Also, the letter (which is not about Hurt Locker, but about Uwe Boll’s Far Cry) points people to, which you can check out for yourself.

Oh, as for the guy who showed the letter to He has an open WiFi setup, says he doesn’t know who downloaded the film and appears pretty annoyed by the whole thing:

“For me, the issue here isn’t whether or not peer-to-peer is evil,” said Harrison, a photographer. “It is whether or not our federal courts and Verizon should cooperate with such an obvious intimidation scam.”

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Companies: time warner cable, us copyright group, verizon

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Comments on “Verizon Handing Over Names For US Copyright Group's Mass Automated Lawsuits”

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Dark Helmet (profile) says:

The best part...

…of that Far Cry settlement page is at the bottom:

“Please note: You should seek the advice of an attorney before entering into any settlement agreement. All settlement agreements are strictly confidential.”

Yes, that’s right. Your settlement with Hollywood is confidential, but your identity as an ISP customer is not.


Steve R. (profile) says:

Re: The best part...

Verizon Website Verizon’s worry free guarantee.”Why Buy Online: Your information is kept private and secure.”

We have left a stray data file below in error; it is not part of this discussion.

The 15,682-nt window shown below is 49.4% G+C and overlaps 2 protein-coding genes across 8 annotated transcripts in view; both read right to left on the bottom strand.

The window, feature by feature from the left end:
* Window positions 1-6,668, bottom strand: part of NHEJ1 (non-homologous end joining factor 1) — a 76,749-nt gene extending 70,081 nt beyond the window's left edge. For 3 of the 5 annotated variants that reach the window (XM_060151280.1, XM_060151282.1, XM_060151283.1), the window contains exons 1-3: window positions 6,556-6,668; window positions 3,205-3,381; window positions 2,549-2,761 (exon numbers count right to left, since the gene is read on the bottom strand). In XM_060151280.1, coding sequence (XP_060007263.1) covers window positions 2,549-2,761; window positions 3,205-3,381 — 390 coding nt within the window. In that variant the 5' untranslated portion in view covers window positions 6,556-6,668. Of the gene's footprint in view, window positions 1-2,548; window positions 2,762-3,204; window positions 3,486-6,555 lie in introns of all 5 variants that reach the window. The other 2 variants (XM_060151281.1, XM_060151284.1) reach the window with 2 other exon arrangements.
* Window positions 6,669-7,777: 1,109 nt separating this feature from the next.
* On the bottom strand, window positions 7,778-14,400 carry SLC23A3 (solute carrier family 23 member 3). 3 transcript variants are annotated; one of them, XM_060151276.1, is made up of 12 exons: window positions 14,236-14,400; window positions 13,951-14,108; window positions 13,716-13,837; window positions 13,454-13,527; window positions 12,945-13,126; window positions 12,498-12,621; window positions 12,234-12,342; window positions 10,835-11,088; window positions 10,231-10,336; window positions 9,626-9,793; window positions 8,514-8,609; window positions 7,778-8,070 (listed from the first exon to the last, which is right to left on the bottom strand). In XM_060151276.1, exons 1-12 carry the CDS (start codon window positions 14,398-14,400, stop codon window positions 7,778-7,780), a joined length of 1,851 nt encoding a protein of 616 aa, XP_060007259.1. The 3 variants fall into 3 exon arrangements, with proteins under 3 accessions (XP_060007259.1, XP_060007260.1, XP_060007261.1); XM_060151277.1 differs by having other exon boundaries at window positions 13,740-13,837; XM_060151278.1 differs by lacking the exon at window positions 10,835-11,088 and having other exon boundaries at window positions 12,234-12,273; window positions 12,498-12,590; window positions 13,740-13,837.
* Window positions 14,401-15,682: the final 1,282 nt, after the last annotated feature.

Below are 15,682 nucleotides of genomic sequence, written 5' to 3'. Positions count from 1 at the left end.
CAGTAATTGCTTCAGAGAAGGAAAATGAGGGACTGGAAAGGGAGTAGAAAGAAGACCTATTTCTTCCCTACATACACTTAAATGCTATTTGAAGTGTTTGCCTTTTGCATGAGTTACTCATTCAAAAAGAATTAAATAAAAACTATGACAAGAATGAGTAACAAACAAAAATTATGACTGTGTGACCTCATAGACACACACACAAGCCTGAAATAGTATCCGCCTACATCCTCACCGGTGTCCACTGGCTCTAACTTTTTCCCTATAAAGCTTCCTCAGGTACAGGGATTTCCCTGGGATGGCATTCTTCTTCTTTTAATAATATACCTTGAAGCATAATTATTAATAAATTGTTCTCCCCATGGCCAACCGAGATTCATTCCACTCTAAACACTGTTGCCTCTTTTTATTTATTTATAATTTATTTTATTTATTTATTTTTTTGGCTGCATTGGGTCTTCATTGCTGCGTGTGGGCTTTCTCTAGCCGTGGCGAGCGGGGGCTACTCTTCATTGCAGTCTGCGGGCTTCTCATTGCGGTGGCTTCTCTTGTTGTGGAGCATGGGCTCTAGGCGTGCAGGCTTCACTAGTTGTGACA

Verizon Privacy Policy “Protecting our customers’ privacy is an important priority at Verizon. We are committed to maintaining strong and meaningful privacy protections for customers.” I can’t resist this one jab which makes their privacy policy a joke. “Verizon shares customer information across our family of companies for marketing purposes unless you advise us not to. So you actually have to advise Verizon that you want your information protected!!!!!!!!

“Outside the Verizon Family of Companies: Except in certain circumstances explained in our privacy policy, Verizon does not sell, license or share information that individually identifies our customers with others outside of Verizon for non-Verizon purposes without your consent.”

Once again supposed guarantees made by the corporate world are nothing more than hot air.

Jay (profile) says:


Here’s what I believe happened…

Dunlap says that all of the ISPs are cooperating with him. Then, behind closed doors, he talks to them individually. He tells them that the others are doing it, so they might as well do it themselves. He even sweetens the deal by telling them they’re liable for infringement themselves. Then, when one fall, all the others fall save the most resilient.

You can’t blame a guy for having a plan that works. But I do know we’re going to hear about this privacy invasion fairly shortly. There’s no reason in the world that their information should be given for being sued. Not without an attorney or someone to fight for you.

Anonymous Coward says:

Re: Re: